Subterranea: Original Exhibition, January 2012

Subterranea: Drawings by Rick Gooding first premiered at Woodbury School of Architecture’s WEDGE Gallery in Burbank, California. The exhibition ran from January 10 through 28, 2012, with an opening reception on January 13. Subterranea: Drawings by Rick Gooding marked the artist’s first solo exhibition.

The following text accompanied the exhibition:

From the dawn of Man, he has inhabited underground caverns and caves around the world. Over 2,000 years ago, the Anasazi built communities of stone and brick above ground, but at Chaco Canyon, their ceremonial kivas at Casa Rinconada, Chetro Ketl, and Pueblo Bonito were all partially subterranean.

In the mid-1700s, Italian artist Giovanni Battista Piranesi created a set of engravings known as the “Imaginary Prisons,” which depicted fantastic underground labyrinths of whimsical monumental architecture and ruin. These were epic in volume but empty of purpose.

In the early 1960s, the Austrian architect and artist Walter Pichler created a series of sketches for underground cities, which evolved into monumental sculptures with anthropomorphic overtones. Nearly a decade later, American artist Michael Heizer created a wide range of desert sculptures exploring depressions in the earth, which first led to his “Displaced/Replaced Mass” sculptures and culminated in his monumental “Double Negative,” a 1,500-foot-long earthwork at the edge of Mormon Mesa in Nevada.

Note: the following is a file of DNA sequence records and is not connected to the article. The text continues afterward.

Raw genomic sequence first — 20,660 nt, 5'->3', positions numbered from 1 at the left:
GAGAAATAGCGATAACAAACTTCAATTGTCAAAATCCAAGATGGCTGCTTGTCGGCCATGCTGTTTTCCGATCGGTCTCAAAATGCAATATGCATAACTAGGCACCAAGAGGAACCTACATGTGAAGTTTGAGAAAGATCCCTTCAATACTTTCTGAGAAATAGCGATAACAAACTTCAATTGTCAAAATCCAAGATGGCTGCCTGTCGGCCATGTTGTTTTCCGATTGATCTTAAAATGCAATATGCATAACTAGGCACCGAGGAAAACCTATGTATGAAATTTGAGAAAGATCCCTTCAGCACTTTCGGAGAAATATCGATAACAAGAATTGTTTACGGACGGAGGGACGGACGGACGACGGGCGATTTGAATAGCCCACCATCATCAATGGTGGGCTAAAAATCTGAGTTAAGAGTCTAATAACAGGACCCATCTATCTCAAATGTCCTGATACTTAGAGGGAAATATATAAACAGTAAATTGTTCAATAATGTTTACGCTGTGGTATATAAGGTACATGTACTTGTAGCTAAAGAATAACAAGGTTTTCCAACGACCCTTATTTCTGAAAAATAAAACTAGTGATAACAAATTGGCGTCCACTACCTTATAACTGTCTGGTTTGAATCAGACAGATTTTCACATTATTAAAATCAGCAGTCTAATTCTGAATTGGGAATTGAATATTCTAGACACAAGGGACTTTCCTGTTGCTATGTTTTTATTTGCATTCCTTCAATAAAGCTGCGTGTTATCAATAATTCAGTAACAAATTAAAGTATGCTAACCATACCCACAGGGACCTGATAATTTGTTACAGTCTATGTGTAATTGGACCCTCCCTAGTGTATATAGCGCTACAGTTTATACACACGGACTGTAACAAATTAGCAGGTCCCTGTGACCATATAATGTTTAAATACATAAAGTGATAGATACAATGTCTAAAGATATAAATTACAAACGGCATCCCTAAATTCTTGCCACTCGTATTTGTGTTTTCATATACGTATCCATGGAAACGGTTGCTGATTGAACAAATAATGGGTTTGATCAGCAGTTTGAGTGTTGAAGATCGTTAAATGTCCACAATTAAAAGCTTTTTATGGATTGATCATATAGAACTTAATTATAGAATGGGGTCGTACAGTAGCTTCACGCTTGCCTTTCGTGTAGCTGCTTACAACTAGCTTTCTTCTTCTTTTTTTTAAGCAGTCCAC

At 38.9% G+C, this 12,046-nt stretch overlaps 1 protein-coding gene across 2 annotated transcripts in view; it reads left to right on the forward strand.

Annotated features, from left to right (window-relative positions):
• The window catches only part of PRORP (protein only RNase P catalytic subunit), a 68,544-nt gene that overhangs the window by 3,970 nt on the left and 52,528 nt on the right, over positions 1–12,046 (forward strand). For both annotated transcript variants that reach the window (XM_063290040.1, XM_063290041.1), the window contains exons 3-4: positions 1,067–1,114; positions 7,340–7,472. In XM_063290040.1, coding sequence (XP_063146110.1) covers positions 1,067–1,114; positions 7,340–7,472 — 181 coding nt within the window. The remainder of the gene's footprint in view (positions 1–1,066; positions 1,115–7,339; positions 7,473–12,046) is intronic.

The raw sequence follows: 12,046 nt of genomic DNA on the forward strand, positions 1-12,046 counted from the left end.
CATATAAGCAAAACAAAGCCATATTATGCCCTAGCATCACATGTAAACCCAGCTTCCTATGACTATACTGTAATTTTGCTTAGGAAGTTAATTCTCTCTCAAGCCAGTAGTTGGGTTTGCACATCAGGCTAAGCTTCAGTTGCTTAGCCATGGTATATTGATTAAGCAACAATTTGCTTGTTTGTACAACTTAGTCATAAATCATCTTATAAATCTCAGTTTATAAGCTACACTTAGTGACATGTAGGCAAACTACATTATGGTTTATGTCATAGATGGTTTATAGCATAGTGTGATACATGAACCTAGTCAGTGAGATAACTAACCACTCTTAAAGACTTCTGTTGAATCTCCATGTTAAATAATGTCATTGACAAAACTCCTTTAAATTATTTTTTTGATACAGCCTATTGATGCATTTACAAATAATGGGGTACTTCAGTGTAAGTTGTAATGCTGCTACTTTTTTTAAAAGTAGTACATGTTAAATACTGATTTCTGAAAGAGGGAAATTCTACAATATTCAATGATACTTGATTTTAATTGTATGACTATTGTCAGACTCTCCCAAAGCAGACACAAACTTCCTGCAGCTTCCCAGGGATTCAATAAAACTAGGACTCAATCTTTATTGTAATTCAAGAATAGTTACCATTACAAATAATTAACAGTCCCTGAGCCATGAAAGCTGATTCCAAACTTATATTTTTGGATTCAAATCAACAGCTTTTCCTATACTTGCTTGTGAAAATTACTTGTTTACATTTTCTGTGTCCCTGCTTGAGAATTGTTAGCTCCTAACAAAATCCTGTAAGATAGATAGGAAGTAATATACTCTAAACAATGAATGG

All of the above-mentioned works are the inspiration for this series.

SUBTERRANEA (Geography), underground structures, both natural and man-made

The drawings began with a single sketch in a small book, which initially had more to do with composition than any preconceived purpose. These sketches went forgotten for a couple of years before I decided to develop them into a series of drawings. Using leftover paper from my office and only a loose straightedge and pencil, I would immediately start to hard-line the drawings, without any measuring, improvising as I went. Shading is done with only a 314 Draughting Pencil or ground 314 graphite rubbed on with my finger.

photos by Nils Timm